A hard drive, to most of us, just looks like a rectangular device which stores our data. We don’t know how it works, just that all of our precious information is in there somewhere. To get a better understanding of what goes on inside, how they work, and how to recover the data when they stop working, let’s look at a hard drive from the inside.
In order to make the article more relevant we will use a new 1TB Western Digital 3.5″ hard drive and open it up.
The main enclosure, usually black or silver, is what the everyday computer user will know to be the hard drive. It is actually called the hard disk assembly, or HDA. The top side of the HDA is covered by the top cover with a sticker detailing information about the hard drive such as manufacturer, capacity, model, serial number etc.
The underside of the hard drive houses the printed circuit board, or PCB. This is the green electronic board which covers about half of the underside of the drive. The components of the PCB are usually on the inner side of the PCB, protecting them from damage. On the underside the cover for the motor spindle can also be seen.
SATA drives have 2 connectors. The small connector carries data to and from the drive, whilst the larger is the power connector for 5v and 12v lines.
On the PCB are 3 main components. They are the main controller unit, motor controller and onboard memory or cache. The MCU is equivalent to the processor (CPU) of your computer, essentially the brains and computing power of the drive. The motor controller performs the function of spinning up the platter/s inside the drive, and controlling the movement of the voice coil which directs head movement. The memory chip is like the RAM in your computer. It is labelled as ‘cache’ in the hard drive world and stores data being written to, or read from, the drive. The contacts for the heads and motor can also be seen. The ROM information is also found on the PCB and is usually found on an 8-pin IC (chip), other times this information is stored in the MCU itself. The ROM contains a portion of the firmware required to start the drive up, with the rest of the firmware being read from the drive platter itself.
From a data recovery perspective, sometimes the PCB will fail from a power surge or physical damage. To recover the data the PCB will have to be repaired or replaced, but this is not a straightforward process.
The platter, or platters, store your data. They are usually made from aluminium or glass and are covered in several layers of other materials. The platters will spin anywhere between 5,400 RPM to 7,200 RPM in average consumer hard drives. The head stack assembly, or HSA, is the assembly which holds the read and write head/s. These heads fly nanometers over the surface of the drive on sliders, reading and writing your data. The magnets allow the voice coil to function, allowing the HSA to move and is complemented by a bottom magnet below it, in the same way a speaker works. An internal air filter collects any contamination that might reside in the drive such as oil or metallic fragments, all on a micro scale. A plastic ramp is included to hold the heads in place whilst the drive is not in use. Some drives park the heads in the middle of the platters on a special layer, this being seen mainly on older drives.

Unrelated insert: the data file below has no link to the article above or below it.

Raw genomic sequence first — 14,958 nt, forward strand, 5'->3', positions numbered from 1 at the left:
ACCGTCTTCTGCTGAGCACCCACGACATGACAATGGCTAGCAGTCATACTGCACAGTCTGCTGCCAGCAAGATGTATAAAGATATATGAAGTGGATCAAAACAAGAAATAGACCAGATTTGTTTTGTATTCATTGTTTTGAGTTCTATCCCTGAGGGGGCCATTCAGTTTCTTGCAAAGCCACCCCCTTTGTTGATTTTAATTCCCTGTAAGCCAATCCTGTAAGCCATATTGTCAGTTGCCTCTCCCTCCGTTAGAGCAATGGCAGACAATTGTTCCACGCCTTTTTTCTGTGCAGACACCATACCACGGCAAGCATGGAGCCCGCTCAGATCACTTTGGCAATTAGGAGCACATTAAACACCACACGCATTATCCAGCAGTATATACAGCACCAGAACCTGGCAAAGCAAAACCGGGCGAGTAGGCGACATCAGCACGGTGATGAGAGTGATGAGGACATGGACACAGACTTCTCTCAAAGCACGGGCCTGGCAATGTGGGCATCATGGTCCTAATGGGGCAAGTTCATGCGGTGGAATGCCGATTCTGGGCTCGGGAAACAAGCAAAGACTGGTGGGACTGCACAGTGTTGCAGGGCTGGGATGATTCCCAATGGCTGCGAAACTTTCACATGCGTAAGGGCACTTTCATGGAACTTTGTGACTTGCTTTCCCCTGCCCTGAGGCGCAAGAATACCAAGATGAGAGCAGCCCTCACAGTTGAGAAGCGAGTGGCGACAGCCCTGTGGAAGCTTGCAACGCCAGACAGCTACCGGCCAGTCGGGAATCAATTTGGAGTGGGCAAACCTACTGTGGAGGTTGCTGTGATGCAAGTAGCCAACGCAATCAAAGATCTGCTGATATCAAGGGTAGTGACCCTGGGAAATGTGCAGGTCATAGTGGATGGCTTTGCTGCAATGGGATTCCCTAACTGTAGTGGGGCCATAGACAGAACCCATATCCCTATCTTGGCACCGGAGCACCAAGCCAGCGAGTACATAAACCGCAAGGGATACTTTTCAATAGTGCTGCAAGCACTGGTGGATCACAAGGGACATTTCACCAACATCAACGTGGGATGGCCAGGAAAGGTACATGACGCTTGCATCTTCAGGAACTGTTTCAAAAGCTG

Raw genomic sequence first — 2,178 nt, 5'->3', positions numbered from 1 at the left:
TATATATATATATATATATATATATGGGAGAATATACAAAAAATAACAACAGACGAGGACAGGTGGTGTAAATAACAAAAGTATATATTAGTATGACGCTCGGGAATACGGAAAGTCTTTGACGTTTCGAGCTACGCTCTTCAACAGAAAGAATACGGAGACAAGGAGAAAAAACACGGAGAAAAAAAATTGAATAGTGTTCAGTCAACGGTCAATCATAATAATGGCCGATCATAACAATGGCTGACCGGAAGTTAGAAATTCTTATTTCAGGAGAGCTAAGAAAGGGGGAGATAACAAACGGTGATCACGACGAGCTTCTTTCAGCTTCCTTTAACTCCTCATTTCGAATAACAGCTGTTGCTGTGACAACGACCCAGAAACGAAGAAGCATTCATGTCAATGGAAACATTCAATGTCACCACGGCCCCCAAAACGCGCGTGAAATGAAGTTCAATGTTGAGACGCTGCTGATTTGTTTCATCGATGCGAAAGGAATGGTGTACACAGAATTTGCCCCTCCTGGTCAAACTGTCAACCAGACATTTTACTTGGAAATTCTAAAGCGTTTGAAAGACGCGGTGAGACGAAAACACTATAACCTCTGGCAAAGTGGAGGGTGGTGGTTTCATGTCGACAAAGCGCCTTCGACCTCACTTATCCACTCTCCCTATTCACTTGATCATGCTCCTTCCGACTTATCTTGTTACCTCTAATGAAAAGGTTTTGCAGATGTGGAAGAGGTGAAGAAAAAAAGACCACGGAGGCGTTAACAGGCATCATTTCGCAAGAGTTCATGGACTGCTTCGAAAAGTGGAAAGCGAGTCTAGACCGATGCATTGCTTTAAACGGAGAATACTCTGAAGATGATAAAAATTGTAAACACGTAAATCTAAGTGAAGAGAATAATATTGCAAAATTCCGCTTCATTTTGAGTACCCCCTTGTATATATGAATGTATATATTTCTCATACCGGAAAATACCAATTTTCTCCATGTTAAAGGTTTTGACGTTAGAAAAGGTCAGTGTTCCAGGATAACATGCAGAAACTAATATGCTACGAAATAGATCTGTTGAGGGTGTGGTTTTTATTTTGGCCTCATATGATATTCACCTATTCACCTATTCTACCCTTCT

If the platters are physically damaged it can be a big problem for data recovery, as the damage to the platters can kill any replacement heads used in the data recovery process.
The air filter purifies the air circulating in the drive whilst in operation. It will collect any microscopic fragments of metal or oil which are used in the manufacturing process, or created through wear and tear. A hard drive which has suffered a head crash will have a filter tainted with dark material and appear black or grey. This dark material being the particles of platter/s and head slider/s.
With the top magnet removed, the voicecoil and bottom magnet are visible. The concept of this is the same as the driver in a speaker system, allowing quick and precise movements in either direction. The magnets are neodymium, the strongest form of permanent magnets being able to hold 1,000 times their weight. A stopper, or limiter, is placed at each end of the voicecoil to limit its range of movement. The bearing on which the HSA moves is also shown.
The HSA holds the actual read and write heads at the end of the assembly, fixed to sliders. This particular drive has 6 heads, 3 pairs of 2. For each side of the platter there is one read and write head.
The sliders allow the head assembly to fly over the platters, only a few nanometers above the surface. This is many times thinner than the thickness of a human hair. When the drive is spinning at full speed, the heads will be unloaded from the parking ramp and fly over the platters. The air passing under the sliders at this speed is enough to lift them above the surface of the platters.
The read and write heads work with very weak signals. For these signals, the “ones and zeros”, to be of use the signals need to be amplified. The preamp on the HSA performs this feature, much like the amplifier in a hifi. It amplifies the signals from the head elements to a useable level. When a hard drive suffers a head failure, it is often the case that the preamp has failed whilst the actual heads are still functional. A head failure usually causes a ‘clicking’ sound as the heads try to position them selves, but fail and hit the limiters.